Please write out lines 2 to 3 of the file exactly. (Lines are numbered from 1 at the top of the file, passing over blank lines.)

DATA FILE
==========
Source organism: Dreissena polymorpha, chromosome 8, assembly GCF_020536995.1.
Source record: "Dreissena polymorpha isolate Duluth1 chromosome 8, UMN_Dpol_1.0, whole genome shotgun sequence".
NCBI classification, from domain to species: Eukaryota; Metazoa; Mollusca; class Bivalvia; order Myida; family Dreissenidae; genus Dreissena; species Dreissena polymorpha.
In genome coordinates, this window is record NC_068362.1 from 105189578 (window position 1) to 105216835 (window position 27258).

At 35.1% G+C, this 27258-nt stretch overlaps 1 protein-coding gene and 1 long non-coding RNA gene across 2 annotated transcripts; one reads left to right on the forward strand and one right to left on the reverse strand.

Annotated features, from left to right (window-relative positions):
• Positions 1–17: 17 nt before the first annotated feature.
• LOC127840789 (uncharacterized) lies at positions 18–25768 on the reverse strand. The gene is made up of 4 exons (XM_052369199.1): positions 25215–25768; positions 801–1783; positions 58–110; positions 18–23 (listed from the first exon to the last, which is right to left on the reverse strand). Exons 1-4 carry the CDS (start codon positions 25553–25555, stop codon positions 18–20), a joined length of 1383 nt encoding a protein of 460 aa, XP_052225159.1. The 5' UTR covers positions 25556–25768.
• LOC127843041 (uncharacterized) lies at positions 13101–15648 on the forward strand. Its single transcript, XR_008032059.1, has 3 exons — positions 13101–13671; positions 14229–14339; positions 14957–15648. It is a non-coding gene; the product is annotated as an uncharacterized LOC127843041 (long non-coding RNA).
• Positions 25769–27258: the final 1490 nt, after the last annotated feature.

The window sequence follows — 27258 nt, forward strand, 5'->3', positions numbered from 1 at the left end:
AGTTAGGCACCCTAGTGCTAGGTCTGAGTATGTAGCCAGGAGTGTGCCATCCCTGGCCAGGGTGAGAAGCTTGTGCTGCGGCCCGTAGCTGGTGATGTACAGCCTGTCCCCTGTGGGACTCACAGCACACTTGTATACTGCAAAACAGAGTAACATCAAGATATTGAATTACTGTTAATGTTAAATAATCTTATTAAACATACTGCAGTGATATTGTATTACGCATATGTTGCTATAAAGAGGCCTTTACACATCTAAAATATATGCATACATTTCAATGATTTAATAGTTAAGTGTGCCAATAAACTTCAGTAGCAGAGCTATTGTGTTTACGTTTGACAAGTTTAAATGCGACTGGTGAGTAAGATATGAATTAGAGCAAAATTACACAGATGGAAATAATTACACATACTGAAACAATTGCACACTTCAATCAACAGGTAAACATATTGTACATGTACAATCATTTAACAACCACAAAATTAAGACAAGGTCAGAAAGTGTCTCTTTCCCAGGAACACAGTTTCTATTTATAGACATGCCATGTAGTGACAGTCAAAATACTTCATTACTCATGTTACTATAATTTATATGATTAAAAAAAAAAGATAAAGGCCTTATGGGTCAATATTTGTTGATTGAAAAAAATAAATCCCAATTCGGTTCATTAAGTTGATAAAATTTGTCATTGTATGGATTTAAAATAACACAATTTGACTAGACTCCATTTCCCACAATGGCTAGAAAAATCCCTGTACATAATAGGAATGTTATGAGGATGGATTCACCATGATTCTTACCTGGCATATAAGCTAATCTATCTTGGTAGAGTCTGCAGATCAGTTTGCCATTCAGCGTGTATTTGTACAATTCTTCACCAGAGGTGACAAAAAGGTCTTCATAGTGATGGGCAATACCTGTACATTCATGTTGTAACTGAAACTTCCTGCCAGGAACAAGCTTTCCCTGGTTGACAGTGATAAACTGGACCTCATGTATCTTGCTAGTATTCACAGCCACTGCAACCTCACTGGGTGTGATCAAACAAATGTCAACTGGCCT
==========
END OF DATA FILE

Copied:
Source record: "Dreissena polymorpha isolate Duluth1 chromosome 8, UMN_Dpol_1.0, whole genome shotgun sequence".
NCBI classification, from domain to species: Eukaryota; Metazoa; Mollusca; class Bivalvia; order Myida; family Dreissenidae; genus Dreissena; species Dreissena polymorpha.